The rally in the equity market over the past four months has wiped out a good number of the deals that were available heading into the 2018 holiday season.
However, investors can still find top-quality TSX Index stocks that are trading at reasonable prices and pay attractive dividends.
Every time market sentiment shifts against the Canadian financial sector CIBC tends to get hit harder than its larger peers.
Part of the fear lies in the company’s track record of making big blunders. CIBC had to write off roughly $10 billion in bad bets on U.S. subprime mortgages during the Great Recession. And those who have followed the stock for a long time are well aware that CIBC got caught up in the whole Enron debacle. The company came under fire for allegedly helping Enron hide its misdeeds and agreed to pay a US$2.4 billion settlement in 2005, without admitting any wrongdoing. CIBC recently settled a disagreement with the CRA connected to its claiming of the settlements as deductions from income.
In addition, CIBC is widely viewed as being the most exposed of the Big Five Canadian banks to a potential meltdown in the Canadian residential housing market. It’s true that CIBC holds a significant mortgage portfolio relative to its size and if house prices tank over a short period of time, CIBC would likely take a more significant hit than its larger peers.
Investors should focus on the company that exists today, rather than the one that ran into all the trouble in the past. Surprises could still come up, but it’s unlikely that CIBC’s next stumble will be on the same magnitude.
Regarding housing, Canadian homeowners have managed to ride out the past two years of rate hikes in pretty good shape. The housing market has cooled off and more settling should be expected, but the government appears to be achieving its goal of a soft landing.
With the Bank of Canada and the U.S. Federal Reserve currently sitting on their hands, additional rate hikes are not expected this year and some analysts suggest the next moves could actually be cuts. This should in turn reduce the likelihood of a plunge in home prices triggered by higher mortgage costs.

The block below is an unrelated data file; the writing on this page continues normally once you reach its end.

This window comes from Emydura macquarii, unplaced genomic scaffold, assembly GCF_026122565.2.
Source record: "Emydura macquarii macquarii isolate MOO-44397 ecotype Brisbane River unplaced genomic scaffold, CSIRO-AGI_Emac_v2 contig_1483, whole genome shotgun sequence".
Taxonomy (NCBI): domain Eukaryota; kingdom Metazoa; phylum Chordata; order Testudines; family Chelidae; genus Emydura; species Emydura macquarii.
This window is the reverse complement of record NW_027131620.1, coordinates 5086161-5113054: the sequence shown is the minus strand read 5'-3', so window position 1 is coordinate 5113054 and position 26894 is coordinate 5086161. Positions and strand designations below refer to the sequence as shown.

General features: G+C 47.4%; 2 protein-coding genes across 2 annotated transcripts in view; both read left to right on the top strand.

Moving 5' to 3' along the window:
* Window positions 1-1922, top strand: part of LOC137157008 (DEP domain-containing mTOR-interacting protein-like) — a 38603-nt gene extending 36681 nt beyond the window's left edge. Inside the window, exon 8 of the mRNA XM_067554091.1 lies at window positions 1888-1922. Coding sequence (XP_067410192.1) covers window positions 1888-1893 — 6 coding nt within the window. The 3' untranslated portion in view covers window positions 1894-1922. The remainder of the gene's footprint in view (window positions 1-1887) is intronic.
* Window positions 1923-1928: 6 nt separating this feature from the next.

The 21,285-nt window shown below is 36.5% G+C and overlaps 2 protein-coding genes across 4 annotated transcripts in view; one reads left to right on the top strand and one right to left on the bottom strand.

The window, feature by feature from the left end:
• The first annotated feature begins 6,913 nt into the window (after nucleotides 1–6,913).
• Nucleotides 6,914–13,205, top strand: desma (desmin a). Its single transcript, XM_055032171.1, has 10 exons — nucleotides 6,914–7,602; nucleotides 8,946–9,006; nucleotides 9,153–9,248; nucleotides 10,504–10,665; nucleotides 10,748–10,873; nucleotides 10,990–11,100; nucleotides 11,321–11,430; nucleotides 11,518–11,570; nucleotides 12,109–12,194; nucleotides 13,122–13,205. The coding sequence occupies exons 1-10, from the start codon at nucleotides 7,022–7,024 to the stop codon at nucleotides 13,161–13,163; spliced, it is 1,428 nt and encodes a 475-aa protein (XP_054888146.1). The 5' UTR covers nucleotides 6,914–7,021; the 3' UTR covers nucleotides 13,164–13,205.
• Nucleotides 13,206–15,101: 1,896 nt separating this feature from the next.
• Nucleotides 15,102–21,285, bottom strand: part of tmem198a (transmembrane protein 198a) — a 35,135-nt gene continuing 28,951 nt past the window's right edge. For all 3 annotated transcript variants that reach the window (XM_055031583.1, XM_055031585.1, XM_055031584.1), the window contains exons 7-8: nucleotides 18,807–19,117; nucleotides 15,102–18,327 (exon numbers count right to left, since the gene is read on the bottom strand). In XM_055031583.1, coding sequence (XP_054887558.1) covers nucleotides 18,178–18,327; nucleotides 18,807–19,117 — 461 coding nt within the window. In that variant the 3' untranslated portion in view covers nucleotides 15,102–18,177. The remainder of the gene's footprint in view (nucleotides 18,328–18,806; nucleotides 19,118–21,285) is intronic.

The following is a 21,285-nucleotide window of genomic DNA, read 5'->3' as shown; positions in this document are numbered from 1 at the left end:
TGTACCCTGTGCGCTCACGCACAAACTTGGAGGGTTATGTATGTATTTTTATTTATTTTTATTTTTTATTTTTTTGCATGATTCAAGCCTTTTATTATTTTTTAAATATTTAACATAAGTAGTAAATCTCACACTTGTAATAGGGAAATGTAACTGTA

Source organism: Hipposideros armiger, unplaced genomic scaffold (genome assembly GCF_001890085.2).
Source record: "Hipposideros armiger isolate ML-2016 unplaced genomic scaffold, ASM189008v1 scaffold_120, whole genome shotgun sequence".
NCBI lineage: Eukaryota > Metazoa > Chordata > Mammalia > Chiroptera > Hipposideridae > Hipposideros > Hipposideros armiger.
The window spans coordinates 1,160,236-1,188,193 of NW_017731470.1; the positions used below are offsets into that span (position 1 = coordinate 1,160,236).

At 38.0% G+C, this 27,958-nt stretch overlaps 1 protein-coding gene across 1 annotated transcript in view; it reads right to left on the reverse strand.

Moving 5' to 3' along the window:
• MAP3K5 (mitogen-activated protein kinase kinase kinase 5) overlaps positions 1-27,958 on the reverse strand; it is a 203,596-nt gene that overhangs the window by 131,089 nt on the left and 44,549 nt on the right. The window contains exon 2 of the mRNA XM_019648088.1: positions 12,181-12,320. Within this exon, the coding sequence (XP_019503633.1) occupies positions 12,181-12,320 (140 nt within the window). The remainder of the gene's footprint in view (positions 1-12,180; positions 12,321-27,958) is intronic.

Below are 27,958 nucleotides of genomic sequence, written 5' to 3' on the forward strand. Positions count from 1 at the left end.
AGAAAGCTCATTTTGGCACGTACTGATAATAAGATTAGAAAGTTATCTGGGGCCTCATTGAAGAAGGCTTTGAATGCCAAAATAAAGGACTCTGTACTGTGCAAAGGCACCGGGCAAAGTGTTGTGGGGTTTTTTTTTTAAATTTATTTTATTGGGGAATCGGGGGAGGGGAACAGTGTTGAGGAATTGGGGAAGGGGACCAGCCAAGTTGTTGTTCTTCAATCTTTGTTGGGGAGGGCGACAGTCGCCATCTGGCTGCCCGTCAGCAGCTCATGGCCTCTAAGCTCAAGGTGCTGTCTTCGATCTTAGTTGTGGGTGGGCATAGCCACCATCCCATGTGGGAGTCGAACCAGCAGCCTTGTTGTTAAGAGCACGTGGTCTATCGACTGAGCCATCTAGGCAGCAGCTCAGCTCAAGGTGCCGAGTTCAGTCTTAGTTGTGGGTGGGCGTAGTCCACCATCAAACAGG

In the event that borrowers start to run into trouble, CIBC is capable of riding out a reasonable downturn, as the company is well capitalized with a CET1 ratio of 11.2%. The uninsured mortgages have a loan-to-value ratio of 54%, so things would have to get pretty bad before investors should start to worry.
Unemployment is near historical lows on average across the country and the Canadian economy remains in decent shape, so there doesn’t appear to be any major near-term dangers.
Should you buy?
At the time of writing CIBC trades at $113 per share at writing. That’s about 10 times trailing 12-month earnings, which is a steep discount to the 12.5 times investors are paying for the country’s two largest banks. Some difference should be expected, but the spread might be overdone right now.
CIBC continues to generate good profits and the dividend should be rock-solid. The current payout provides a yield of 5%, which is a healthy return while you wait for sentiment to shift.
If you have some cash sitting on the sidelines, CIBC might be an attractive pick today for a buy-and-hold dividend portfolio.
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This article represents the opinion of the writer, who may disagree with the “official” recommendation position of a Motley Fool premium service or advisor. We’re Motley! Questioning an investing thesis — even one of our own — helps us all think critically about investing and make decisions that help us become smarter, happier, and richer, so we sometimes publish articles that may not be in line with recommendations, rankings or other content.
Fool contributor Andrew Walker has no position in any stock mentioned.